If Marketing Worked Like You Think It Is Supposed To

If marketing worked as well as you believed it is supposed to, then the eight page, four-color glossy brochure you sent your dream client would have compelled them to pick up the phone and place their order. They haven’t ever done that.

If the infographic containing industry and company specific information worked the way you believe it works, the information would cause your dream client to believe they need to change, and they would immediately contact you. The phone does not ring. Your email is unanswered.

If the proof providers you emailed your prospective client were effective the way you think they are, then the logos of the companies you work with, the time your company has been in business, and how well you are doing financially should cause people to flock to your doors. Yet, no shadow darkens your door.

When someone downloads the white paper, the case study, or the lead magnet on your website by agreeing to provide you with their contact information, they are at very best a lead. They may be interested in information, but they are not committed to change, that one thing that magically transforms a lead into a prospect.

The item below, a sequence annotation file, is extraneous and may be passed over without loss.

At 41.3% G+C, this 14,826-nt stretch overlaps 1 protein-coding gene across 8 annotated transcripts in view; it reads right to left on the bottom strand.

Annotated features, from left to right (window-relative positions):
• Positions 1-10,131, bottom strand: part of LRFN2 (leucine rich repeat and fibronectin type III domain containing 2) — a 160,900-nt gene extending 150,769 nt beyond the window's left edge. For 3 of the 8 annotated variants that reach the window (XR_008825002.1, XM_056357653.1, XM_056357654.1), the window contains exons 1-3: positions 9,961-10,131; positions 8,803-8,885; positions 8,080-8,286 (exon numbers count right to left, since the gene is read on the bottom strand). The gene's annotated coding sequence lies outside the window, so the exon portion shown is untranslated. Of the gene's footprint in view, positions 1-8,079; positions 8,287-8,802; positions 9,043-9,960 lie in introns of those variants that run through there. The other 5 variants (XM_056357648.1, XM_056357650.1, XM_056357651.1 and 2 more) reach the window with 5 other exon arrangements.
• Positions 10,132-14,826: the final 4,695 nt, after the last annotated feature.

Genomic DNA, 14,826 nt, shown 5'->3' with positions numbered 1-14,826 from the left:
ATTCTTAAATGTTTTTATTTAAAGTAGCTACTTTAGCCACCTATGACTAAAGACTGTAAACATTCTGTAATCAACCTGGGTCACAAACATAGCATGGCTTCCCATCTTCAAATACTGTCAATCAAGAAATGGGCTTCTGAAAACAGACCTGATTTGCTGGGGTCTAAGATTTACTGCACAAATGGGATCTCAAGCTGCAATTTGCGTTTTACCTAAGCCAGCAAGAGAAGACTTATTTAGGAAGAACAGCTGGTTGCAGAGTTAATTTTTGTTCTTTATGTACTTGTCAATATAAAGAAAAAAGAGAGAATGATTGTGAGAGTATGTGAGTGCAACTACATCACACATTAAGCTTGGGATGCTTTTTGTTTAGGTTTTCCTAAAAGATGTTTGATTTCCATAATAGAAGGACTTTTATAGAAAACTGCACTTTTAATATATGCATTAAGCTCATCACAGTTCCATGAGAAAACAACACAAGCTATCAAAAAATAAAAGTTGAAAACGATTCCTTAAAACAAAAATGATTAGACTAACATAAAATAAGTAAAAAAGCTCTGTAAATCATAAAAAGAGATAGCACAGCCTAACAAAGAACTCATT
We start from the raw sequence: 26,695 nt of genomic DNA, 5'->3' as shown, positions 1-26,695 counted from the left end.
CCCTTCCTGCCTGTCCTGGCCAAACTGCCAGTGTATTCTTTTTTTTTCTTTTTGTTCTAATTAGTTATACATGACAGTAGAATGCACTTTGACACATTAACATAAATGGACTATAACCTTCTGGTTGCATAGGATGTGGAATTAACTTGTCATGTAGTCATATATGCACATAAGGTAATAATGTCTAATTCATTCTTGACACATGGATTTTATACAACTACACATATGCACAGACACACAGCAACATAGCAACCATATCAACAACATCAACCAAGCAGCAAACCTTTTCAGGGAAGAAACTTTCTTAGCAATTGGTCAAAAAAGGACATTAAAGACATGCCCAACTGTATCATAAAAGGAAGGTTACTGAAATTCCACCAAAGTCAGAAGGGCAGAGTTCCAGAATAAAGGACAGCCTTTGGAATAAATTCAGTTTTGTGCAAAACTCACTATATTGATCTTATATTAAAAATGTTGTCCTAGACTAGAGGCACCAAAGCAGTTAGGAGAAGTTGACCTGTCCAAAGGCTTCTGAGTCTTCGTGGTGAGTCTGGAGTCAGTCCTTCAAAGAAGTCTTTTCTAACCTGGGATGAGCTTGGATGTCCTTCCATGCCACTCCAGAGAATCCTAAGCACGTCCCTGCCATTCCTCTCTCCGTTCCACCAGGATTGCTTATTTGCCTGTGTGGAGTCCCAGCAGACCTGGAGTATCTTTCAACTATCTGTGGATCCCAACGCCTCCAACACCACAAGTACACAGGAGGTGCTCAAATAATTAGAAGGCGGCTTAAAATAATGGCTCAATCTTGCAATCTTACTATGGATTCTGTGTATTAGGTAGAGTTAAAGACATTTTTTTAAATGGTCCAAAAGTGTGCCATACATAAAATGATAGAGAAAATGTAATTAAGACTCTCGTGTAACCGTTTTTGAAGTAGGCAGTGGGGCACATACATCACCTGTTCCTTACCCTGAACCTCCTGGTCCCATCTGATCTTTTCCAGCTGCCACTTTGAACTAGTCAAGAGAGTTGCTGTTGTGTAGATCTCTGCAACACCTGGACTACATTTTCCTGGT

Marketing is important, and it is only growing in importance. More and more, the content is being created with the goal of creating the case for change. It’s also being created to support the sales conversations necessary to educating your prospective clients in the decisions they are going to make, including the decisions they don’t want to have to make.

Sending the content that marketing creates and expecting it to do the selling for you is unrealistic. That isn’t even what the content is supposed to do.

Without personalizing the marketing content you use in your sales game, and without providing your insights, your personal touch, and your caring, you should expect it to do nothing for you at all.

And if you harbor ill feelings towards your marketing department for the ineffectiveness of the content they create, it’s likely that the content is fine and your expectations are unrealistic.

Filed under: Sales 3.0, Sales Growth

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